Unstable is a set for magic that explores the silly and funny side. It is not a tournament legal format, but is meant only for casual, fun play, and therefore the style and world is a lot less serious and way more twisted than what I am used to paint for Magic the Gathering. The best thing about Unstable is that I was a part of the art team that created the visual style guide for the set. I had the honour of creating some of the main characters and exploring the design of goblins and creatures.
So when I was asked to do a high-fiving octopus wearing a baseball cap and foam hands for a magic card, I was not surprised.
The 2 sketches I ended up with is very different. The ref I got for the octopus was a strange little thing that looks like it have a mouth on the side of the body instead of underneath and in between the tentacles.
As you can see on the sketches I had a choice to make. The version I did using the ref did not look like an octopus, but rather like a slimy goo-like creature with tentacle arms. So I submitted a more ordinary octopus with no mouth and instead I tried to capture the emotion and personality and happiness in the eyes rather than a big smiling mouth. Happily Dawn Murrin, my art director agreed and I continued with the mouthless version.
The thing I concentrated on the most in an illustration like this is depth. Since the figure is a boneless creature with arms all over the place I knew it would get confusing. Also in zooming in and cropping the image I also knew I would end up with a messy mass of arms and elements with no ground connection to stabilize the reading of the figure in the environment. So the composition needed to be clear and readable. I try to think of the image in three parts: Ultimate foreground, middle ground and background. The ultimate foreground is nice to use to create a sense of a snapshot. When having something big, like the blue hand to the left in the picture it reminds you of a camera image capturing a scene in a split second, an image where you cannot coordinate the photo as you can in a Still Leben. I always think that ultimate foregrounds tend to do that: make a more snapshot like image and I rarely use it in covers or scenes where I need to capture grace or elegance or majesticness. This image has none of that. Next is the middle ground. I tried to frame the face with the foam hands to have the maximum focal point being the eyes and face of the octopus guy. The arms I adjusted so that they are both going into the picture and reaching out towards us, to create a sense of depth. The suction cups I used as a surface line since they are placed evenly. The way the arms twist and turns is a great way of showing movement and to show dynamics.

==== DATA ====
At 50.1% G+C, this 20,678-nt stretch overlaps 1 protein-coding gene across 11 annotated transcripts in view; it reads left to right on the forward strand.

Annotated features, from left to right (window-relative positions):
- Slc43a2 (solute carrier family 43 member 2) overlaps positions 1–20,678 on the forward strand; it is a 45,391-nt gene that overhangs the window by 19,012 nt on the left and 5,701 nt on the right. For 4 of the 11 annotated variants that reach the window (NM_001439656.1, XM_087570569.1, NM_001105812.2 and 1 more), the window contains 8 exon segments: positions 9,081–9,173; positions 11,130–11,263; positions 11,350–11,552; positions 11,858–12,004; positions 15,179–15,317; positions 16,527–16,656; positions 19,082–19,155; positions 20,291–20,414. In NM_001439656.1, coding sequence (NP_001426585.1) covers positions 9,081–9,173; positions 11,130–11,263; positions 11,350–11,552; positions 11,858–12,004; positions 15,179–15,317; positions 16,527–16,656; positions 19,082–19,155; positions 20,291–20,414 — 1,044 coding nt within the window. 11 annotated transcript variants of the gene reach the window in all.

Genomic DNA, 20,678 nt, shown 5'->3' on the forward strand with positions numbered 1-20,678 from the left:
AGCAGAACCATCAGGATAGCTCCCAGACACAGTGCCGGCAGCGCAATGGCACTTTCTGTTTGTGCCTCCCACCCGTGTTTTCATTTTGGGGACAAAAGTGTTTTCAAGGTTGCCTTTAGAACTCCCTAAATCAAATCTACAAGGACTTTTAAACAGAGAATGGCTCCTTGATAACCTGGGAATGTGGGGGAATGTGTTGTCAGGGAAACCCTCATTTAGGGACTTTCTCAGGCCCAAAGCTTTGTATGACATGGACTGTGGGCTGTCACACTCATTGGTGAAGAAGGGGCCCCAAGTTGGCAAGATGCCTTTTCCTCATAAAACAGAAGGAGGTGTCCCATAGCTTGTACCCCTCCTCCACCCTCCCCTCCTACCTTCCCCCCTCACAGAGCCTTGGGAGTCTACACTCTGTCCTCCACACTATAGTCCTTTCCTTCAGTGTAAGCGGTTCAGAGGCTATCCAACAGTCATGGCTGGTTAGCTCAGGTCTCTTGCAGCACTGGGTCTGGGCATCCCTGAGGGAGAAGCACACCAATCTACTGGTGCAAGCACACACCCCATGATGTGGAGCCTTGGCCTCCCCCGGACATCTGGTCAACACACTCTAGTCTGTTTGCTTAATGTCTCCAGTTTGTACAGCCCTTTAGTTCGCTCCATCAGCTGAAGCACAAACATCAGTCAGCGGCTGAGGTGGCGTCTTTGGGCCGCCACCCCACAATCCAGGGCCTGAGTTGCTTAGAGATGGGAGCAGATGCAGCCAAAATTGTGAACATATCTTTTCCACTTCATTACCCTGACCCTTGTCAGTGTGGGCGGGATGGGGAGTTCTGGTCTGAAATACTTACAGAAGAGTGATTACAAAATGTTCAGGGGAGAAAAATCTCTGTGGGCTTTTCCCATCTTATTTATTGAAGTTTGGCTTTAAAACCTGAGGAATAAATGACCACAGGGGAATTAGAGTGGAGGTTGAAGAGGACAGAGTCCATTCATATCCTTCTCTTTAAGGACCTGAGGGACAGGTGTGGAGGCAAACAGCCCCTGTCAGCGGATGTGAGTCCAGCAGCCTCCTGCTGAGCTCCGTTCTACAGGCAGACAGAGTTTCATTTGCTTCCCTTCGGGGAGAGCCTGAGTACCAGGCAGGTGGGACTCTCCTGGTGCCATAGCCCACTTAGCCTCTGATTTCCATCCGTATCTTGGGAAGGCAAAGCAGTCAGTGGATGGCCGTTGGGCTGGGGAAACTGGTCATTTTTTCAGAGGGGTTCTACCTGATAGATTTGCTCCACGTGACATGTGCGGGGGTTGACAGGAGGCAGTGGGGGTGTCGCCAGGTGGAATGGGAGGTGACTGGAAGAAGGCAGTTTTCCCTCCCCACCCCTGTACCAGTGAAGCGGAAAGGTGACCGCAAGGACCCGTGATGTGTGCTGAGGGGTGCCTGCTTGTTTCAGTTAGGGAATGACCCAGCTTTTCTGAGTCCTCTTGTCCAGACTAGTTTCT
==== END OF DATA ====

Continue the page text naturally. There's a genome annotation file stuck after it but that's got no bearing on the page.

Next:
The whole background color I deliberately chose to add as just a fading wash all over the picture. I kept the background clear of elements in order to have the read of the figure as clear as possible. I was supposed to do a scene on the spectator seat of a baseball game, but decided not to add a bunch of figures to the background. I am sure we would not have been able to read the figure had the scene contained much more than it has now. The confetti flying through the air is an attempt to show the wipe of a baseball game.
I especially like the details of the bobbles blowing out of his tube-like thingies ( I did not know octopus had that, but found them on some of the references I used for the tentacles ) It is a detail that mixes well with the confetti and the happiness of the scene. It reminds me of blowing bobbles at a fare or something and it makes him look more playful and happy.
In the final I changed the fish on the hat from the Christian fish symbol to a sport fisher logo instead.
Jesper Ejsing was born in Denmark in1973. He first discovered fantasy through the works of Tolkien and got introduced to D&D on Christmas Day, 1986. Skipping through the pages of the rulebooks, he set a goal for the rest of his life: He would become a fantasy artist. He would make a living illustrating things that live only in imagination... one way or the other.
He studied Danish literature and Art History before quitting University for a freelance artist life. The early years as a fulltime illustrator meant drawing anything for money. Soon he weeded out the assignments that weren't historical, and after a while all he did was fantasy art.
When he finally got his first assignment for Dungeons and Dragons it was 20 years since that Christmas when the goal was set. He struck out on a journey, stubbornly, and at times ignorant to the realities of life, and 2 decades of traveling has finally brought him home.
Jesper Ejsing still lives in Copenhagen Denmark, with his 2 sons and wife, Lea. Along with paintings, he has written numerous books. "Jarvis – the Sorcerer's Apprentice" is the only one translated into English.